Fascinating Facts about the Rugby World Cup

Fascinating Facts about the Rugby World Cup

The Rugby World Cup is the most visible of rugby tournaments and it takes place every four years to determine which nation is the world champion. This year’s tournament will take place in Japan.

Here is a list of interesting facts about the Rugby World Cup to get you into the spirit of the 2019 World Cup in Japan:


  1. King Jonny

The hero of England’s 2003 World Cup campaign was Jonny Wilkinson, who retains the title of top points-scorer in the history of the finals, with 277 from one try, 58 penalties, 28 conversions and 14 drop-goals.

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1.Mostnumber of tries

Jonah Lomuof New Zealand in 1995 and South African player Bryan Habana in 2007 shared a record for the most tries in one competition, with eight a piece.

2.Seeing red

Canada is the only team to have received two red cards in one game, in a 20-0 defeat to South Africa in 1995, Gareth Rees and Rod Snow were the culprits.

3.Just whistle ...

The same whistle is blown for each tournament’s opening match of the Rugby World Cup. It was first used in 1905 by a Welsh referee during a match between England and New Zealand.

4.Largest margin of victory

The Wallabies beat Namibia in 2003 with ascoreline of 142-0. New Zealand is the only team to score more points in a match, beating Japan 145-17 in 1995.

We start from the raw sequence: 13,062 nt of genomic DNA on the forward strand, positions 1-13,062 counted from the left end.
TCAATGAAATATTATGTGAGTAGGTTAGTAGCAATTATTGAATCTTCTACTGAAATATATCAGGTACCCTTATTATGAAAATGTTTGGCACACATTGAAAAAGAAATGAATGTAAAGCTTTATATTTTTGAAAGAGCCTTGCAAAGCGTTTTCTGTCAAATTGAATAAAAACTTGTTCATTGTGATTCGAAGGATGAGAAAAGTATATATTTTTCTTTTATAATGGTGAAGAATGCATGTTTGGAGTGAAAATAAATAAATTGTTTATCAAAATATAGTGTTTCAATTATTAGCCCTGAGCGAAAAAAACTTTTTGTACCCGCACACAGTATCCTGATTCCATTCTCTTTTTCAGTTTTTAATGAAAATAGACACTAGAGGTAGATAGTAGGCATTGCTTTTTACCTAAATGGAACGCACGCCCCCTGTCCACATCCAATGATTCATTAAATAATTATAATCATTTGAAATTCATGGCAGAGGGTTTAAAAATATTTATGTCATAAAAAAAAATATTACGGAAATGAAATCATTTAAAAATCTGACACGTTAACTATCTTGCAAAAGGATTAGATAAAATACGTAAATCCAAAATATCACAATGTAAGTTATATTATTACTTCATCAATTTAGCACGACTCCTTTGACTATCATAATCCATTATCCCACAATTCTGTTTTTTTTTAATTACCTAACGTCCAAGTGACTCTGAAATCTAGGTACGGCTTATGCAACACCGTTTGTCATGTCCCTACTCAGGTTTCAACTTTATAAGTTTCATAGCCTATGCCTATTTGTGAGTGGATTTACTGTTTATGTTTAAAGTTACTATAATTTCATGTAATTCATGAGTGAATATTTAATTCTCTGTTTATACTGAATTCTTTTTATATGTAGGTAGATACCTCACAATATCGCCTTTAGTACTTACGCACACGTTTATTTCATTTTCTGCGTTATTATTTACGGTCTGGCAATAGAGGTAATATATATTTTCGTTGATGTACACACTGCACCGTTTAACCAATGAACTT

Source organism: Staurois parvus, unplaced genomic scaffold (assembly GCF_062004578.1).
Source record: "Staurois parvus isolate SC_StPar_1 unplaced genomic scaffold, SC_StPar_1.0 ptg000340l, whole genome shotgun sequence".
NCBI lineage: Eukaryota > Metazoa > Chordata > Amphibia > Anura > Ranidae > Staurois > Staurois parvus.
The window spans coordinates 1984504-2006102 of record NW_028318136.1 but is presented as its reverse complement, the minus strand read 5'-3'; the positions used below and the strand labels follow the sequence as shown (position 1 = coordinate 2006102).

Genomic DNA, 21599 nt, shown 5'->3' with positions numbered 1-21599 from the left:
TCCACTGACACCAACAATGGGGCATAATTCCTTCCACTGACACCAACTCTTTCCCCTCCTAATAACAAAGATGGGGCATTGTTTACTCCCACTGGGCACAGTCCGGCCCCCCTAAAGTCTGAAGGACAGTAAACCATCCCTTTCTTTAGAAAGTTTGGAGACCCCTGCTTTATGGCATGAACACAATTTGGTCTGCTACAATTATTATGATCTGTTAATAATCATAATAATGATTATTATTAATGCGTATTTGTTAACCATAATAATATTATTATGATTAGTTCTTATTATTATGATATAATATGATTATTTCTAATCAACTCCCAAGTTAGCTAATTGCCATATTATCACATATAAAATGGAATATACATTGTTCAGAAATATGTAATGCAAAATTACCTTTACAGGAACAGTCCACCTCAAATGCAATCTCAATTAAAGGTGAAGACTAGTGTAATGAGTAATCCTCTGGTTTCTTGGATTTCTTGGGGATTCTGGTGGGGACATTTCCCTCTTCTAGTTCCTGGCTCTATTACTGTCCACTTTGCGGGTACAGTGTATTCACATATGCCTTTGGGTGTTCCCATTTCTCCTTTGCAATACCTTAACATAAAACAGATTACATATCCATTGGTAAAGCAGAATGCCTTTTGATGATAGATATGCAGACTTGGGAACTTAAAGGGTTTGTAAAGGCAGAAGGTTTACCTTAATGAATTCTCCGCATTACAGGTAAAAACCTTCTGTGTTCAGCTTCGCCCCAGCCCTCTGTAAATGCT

5.Reigning champion

Before the first Rugby World Cup in 1987, the United States is technically reigning international champion because they have won the gold medal at the 1924 Summer Olympics Rugby tournament.

6.Multi-World Cup

Namibia’sRudie van Vuuren appeared in both the World Cup in cricket and rugby union in 2003. If all this talk of rugby makes you think your training needs a boost, consider a new Rugby Drill from https://www.sportplan.net/drills/Rugby/

7.Australia has won two World Cups in the northern hemisphere.

The Wallabies can boast having won two World Cups in 1991 and 1999, both in the northern hemisphere.

8.Young guns

Welsh winger George North is the youngest World Cup final try-scorer at 19 years and 166 days, with two tries in the 81-7 victory over Namibia in 2011.

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Five drop-goals occurred by South Africa in a 44-21 victory over England in the quarter-finals in 1999.This remains a record for the World Cup with Jannie de Beer beingresponsible for all five.

10.Double hat-trick

Marc Ellis achieved the highest number of tries in a World Cup match, with six for New Zealand in a 145-17 victory against Japan in 1995.


2007 was the only World Cup, in which the All Blacks failed to reach the semi-finals at least.

12.Is there a Women’s Rugby World Cup?

Yes, the Women’s Rugby World Cup is held every four years. The next tournament is scheduled for 2021.


New Zealand (1987, 2011, 2015) have won the Rugby World Cup three times. Australia (1991, 1999) and South Africa (1995, 2007) and each won twice.